Q: Our 10-year-old daughter has her heart set on a female Himalayan kitten, and we've decided to get her one for her birthday.
After a trip to a cat show, we found two local breeders, but the prices they want for their "just pet" kittens are outrageous.
They also say we must spay the kitten, which we would have anyway, so that's OK, and keep the cat inside. We agree with that, too, especially since we've had long-haired cats before and know how dirty they can get.
I guess the only barrier is the price. Why is it so high, and do you have a suggestion other than don't get one?
A: Several factors contribute to the price breeders charge for a purebred kitten or puppy. The major ones include the cost of acquiring breeding-quality animals (which can run into thousands of dollars), the cost of top-quality care for all of the breeder's animals, and, most of all, the money required to offset the cost of campaigning show-quality animals.
It's generally not a profitable enterprise for caring, responsible breeders, but they do like to come close, at least, to breaking even.
Finally, the cost of purebreds is influenced by what other breeders in the area are charging, and by the rarity of the breed and the number of people who want one.
You have some options, but first you must realize that the greatest expense is in maintaining a pet, not acquiring it. Food and veterinary expenses, along with the possibility of boarding fees and the professional grooming a long-hair cat may occasionally need, may run several hundred dollars a year. The up-front cost of a purebred Himalayan kitten, divided over the normal life span of an indoors-only cat, may be less than $25 a year. The point is not to defend or justify prices, but to let you know that the proper care of any cat can be a very expensive proposition.
If you have met a breeder you want to work with, talk to her frankly about your concerns and see if a payment plan might be arranged. If that's not an option either of you can live with, she might have, or know of, an older Himalayan that needs a good home. Responsible breeders occasionally have older pets around because they insist that buyers return an animal if they can no longer keep it. You are obviously prepared to provide a good home, and that goes a long way with a good breeder.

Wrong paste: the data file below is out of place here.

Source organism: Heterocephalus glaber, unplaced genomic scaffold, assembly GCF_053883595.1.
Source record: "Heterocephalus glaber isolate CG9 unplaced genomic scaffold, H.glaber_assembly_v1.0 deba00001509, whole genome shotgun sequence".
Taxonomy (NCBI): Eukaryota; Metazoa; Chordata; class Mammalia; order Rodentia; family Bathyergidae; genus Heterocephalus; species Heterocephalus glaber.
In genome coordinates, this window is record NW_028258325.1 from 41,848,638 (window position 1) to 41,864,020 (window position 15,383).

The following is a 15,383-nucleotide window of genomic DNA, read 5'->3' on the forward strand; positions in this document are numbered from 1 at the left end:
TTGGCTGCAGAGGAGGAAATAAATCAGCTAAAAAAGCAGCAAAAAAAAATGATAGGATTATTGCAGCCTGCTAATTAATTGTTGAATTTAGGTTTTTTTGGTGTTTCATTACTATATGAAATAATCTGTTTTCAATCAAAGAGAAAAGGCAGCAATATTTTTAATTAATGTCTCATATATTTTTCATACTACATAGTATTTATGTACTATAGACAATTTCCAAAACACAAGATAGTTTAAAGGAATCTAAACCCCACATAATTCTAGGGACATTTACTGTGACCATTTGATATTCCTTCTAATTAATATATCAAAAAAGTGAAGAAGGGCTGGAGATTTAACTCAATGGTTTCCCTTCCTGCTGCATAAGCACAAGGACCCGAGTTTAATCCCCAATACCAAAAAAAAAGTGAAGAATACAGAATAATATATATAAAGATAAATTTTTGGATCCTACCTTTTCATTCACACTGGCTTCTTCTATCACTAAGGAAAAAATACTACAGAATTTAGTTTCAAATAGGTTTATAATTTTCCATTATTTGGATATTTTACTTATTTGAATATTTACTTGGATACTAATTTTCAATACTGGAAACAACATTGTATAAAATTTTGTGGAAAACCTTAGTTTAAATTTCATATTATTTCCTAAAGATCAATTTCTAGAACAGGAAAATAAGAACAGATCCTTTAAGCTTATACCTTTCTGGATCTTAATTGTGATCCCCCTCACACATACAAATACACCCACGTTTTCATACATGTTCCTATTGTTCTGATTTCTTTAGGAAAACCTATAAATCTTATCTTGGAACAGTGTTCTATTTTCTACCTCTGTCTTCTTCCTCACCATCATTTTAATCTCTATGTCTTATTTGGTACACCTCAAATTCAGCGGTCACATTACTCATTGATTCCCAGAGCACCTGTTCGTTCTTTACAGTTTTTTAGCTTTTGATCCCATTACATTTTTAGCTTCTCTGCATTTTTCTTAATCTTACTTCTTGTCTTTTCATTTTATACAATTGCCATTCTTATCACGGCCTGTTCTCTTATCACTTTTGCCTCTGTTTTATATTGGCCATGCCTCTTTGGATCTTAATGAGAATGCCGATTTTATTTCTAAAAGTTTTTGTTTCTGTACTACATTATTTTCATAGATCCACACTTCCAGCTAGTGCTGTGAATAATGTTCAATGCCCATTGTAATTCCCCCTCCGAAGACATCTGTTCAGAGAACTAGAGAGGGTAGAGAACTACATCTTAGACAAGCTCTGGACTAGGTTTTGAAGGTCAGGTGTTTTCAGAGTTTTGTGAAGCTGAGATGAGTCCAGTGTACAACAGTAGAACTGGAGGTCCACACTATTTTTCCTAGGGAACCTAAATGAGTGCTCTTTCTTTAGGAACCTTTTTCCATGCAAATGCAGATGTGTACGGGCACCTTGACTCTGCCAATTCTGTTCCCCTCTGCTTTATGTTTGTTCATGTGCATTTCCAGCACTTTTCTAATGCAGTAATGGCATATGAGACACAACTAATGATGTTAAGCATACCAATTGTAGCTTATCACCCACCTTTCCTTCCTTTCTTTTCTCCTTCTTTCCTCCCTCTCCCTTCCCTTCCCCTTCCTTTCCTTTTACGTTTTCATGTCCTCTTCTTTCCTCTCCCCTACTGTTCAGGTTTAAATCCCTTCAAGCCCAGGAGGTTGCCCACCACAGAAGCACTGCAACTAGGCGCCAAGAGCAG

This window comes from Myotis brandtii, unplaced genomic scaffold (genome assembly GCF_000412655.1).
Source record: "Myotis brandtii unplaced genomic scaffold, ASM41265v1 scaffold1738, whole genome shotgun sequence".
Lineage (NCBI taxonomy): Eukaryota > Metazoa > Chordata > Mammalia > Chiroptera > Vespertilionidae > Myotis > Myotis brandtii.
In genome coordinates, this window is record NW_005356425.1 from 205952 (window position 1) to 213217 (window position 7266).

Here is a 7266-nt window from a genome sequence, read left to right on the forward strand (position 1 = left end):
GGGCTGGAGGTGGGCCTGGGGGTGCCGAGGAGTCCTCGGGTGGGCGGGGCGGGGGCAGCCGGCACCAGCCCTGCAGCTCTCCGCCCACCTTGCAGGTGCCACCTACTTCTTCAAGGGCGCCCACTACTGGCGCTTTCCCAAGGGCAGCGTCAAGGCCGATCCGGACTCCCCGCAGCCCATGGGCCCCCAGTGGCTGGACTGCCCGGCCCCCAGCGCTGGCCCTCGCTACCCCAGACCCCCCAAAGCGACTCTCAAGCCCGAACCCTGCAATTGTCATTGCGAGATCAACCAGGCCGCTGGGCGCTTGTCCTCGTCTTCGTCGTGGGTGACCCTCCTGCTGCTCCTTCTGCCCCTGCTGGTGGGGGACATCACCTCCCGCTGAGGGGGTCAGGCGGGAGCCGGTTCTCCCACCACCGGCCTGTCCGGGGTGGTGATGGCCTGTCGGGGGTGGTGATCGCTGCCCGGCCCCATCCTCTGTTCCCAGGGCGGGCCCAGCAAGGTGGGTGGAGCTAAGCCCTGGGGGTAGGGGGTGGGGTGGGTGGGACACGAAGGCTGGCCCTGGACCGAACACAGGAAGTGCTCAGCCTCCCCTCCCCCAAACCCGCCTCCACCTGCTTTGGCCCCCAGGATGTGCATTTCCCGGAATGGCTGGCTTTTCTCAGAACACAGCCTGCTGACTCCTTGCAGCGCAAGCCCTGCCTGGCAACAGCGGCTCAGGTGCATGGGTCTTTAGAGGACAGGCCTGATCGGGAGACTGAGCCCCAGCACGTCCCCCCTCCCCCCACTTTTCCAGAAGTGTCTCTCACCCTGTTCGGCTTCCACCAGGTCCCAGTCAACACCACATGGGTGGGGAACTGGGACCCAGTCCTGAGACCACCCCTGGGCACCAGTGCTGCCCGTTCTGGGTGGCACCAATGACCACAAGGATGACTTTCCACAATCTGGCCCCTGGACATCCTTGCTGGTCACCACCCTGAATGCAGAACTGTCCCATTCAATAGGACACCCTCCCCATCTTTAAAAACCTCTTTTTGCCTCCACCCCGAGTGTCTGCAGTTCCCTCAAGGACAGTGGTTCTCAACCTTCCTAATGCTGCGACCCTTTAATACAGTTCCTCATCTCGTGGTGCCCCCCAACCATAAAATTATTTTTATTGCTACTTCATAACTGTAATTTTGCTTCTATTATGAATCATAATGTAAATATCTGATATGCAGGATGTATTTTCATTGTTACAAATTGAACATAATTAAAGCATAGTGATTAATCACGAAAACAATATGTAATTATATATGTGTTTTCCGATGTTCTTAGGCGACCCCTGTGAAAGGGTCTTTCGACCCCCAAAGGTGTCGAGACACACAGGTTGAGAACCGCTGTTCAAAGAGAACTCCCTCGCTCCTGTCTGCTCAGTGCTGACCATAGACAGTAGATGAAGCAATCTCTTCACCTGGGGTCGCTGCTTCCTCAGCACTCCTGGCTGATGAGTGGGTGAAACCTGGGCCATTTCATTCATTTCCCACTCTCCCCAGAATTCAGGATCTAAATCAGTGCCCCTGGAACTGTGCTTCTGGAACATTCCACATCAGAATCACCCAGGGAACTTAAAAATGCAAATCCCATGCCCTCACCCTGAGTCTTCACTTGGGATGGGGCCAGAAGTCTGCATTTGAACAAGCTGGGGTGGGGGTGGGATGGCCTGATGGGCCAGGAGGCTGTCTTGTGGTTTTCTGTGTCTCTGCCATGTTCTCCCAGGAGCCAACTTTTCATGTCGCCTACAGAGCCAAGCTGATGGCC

Another option would be to check with your local shelter. Expensive purebred cats and dogs end up in shelters with astonishing frequency, and some humane groups maintain 5/8 5/8 TC "want list" of people who are looking for a specific kind of animal. There'll be an adoption fee, of course, and you will be required to spay your new pet, since shelters don't need the repeat business more kittens represent.
Finally, if your daughter will only be happy with a kitten, not an older purebred cat, and you stand firm on the price issue, I encourage you to consider a non-purebred.
With so many kittens looking for homes, you should be able to find one that resembles almost any breed you can name.
Of course, it's possible that your daughter will be happy with any cat of her own, no matter what the markings or coat length. If that's the case, let her pick out her own kitten, and use the experience to teach her that all pets are special to those who love them, no matter what their pedigrees. The lesson that "it's what's inside that counts" is a valuable one worth emphasizing.
Q: We have a Newfoundland who is very sweet and good-natured, and we'd like to find her a cart just for fun -- pulling the children around the neighborhood, things like that.
A: Many breeds were originally developed as draft animals, and many that weren't may be able to handle it well and enjoy the challenge. While dogs such as malamutes and huskies seem best-suited to pull a sled or cart, almost any healthy medium-to-large dog could be trained to the task.
A basic cart and harness runs a little more than $200. One source for carting supplies and information is K-9 Sulkys, 2406 N. Wood Court, Claremont, Calif. 91711.
*Ms. Spadafori is a licensed pet trainer in Sacramento, Calif. Questions about pets may be sent to her c/o At Home, The Sun, 501 N. Calvert St., Baltimore 21278.